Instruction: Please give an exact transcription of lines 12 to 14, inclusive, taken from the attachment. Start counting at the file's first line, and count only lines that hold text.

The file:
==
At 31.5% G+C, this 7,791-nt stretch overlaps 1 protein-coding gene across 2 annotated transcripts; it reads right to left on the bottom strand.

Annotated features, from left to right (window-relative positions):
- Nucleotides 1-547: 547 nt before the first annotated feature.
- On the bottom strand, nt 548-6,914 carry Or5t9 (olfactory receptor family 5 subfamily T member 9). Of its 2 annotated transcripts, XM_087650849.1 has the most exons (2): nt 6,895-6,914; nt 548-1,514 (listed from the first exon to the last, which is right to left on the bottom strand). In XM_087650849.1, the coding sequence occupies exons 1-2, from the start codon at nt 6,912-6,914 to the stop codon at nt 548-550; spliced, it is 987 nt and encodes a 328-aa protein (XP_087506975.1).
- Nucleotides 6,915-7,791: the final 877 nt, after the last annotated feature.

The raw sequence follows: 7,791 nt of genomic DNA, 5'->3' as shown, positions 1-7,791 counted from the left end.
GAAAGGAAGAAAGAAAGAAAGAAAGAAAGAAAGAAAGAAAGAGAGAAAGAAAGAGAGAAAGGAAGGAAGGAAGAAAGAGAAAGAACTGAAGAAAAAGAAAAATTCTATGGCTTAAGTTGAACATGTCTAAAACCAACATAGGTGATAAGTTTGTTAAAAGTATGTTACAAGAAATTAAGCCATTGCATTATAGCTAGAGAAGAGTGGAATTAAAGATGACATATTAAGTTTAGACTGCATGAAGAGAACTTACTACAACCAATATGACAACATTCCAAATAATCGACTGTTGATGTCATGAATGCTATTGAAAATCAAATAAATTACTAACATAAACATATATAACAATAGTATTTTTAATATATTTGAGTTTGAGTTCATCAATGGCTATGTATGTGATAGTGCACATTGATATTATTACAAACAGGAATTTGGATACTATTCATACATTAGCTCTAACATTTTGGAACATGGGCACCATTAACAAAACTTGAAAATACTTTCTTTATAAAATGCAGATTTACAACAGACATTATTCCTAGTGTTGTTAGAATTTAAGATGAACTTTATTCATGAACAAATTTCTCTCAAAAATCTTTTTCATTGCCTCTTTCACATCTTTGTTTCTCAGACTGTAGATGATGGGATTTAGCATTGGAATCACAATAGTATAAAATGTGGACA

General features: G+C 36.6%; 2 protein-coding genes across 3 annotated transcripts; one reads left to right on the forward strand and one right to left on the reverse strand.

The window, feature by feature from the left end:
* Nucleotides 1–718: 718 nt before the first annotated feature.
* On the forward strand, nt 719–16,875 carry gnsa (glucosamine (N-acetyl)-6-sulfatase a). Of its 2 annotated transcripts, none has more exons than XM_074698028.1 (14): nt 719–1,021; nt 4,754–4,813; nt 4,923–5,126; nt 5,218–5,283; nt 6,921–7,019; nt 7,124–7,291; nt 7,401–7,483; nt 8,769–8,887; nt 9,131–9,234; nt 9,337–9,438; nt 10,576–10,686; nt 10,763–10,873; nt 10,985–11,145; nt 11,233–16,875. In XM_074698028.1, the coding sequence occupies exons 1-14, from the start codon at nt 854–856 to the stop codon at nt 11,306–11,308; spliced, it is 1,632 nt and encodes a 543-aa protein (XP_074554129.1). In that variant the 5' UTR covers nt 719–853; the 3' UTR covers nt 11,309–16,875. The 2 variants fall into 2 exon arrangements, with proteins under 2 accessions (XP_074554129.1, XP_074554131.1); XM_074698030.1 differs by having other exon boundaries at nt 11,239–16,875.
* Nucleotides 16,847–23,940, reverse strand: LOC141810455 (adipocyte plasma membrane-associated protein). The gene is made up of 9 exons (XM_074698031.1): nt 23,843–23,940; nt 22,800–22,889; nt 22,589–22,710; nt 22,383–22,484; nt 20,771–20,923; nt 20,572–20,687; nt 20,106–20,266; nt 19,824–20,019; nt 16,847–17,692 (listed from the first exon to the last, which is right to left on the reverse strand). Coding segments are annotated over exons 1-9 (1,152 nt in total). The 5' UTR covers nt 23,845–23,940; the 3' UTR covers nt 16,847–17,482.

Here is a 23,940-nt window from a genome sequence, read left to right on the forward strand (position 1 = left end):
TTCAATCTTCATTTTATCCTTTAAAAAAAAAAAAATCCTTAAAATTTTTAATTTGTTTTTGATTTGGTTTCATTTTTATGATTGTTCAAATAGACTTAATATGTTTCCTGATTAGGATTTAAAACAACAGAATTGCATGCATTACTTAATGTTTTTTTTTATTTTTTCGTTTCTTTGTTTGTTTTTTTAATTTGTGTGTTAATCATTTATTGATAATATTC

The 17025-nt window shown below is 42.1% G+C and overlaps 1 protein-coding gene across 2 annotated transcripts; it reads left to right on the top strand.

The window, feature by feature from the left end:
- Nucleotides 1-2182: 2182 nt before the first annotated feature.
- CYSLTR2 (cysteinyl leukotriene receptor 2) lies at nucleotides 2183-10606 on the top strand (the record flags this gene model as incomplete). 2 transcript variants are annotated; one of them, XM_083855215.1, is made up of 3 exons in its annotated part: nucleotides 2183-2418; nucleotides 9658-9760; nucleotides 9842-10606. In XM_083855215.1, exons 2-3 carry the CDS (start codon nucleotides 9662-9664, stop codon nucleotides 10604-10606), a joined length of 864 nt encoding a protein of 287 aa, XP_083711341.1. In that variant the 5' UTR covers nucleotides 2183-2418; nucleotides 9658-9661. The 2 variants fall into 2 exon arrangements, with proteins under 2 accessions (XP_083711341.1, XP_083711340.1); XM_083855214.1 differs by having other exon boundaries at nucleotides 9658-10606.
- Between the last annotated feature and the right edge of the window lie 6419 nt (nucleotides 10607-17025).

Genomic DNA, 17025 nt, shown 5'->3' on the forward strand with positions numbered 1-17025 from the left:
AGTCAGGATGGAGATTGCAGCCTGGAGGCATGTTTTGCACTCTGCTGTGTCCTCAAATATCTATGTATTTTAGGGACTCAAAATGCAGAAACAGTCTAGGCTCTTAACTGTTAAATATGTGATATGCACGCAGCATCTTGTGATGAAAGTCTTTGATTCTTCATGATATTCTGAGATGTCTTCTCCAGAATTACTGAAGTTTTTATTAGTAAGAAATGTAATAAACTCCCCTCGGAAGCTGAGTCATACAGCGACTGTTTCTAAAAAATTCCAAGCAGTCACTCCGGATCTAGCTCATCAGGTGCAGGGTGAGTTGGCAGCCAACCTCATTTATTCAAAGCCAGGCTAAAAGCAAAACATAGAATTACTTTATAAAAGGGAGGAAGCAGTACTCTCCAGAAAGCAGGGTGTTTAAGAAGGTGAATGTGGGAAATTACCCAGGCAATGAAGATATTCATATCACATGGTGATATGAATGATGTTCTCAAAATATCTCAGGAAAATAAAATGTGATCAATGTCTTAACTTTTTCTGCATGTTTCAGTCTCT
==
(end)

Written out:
* Nucleotides 16,847–23,940, reverse strand: LOC141810455 (adipocyte plasma membrane-associated protein). The gene is made up of 9 exons (XM_074698031.1): nt 23,843–23,940; nt 22,800–22,889; nt 22,589–22,710; nt 22,383–22,484; nt 20,771–20,923; nt 20,572–20,687; nt 20,106–20,266; nt 19,824–20,019; nt 16,847–17,692 (listed from the first exon to the last, which is right to left on the reverse strand). Coding segments are annotated over exons 1-9 (1,152 nt in total). The 5' UTR covers nt 23,845–23,940; the 3' UTR covers nt 16,847–17,482.

Here is a 23,940-nt window from a genome sequence, read left to right on the forward strand (position 1 = left end):
TTCAATCTTCATTTTATCCTTTAAAAAAAAAAAAATCCTTAAAATTTTTAATTTGTTTTTGATTTGGTTTCATTTTTATGATTGTTCAAATAGACTTAATATGTTTCCTGATTAGGATTTAAAACAACAGAATTGCATGCATTACTTAATGTTTTTTTTTATTTTTTCGTTTCTTTGTTTGTTTTTTTAATTTGTGTGTTAATCATTTATTGATAATATTC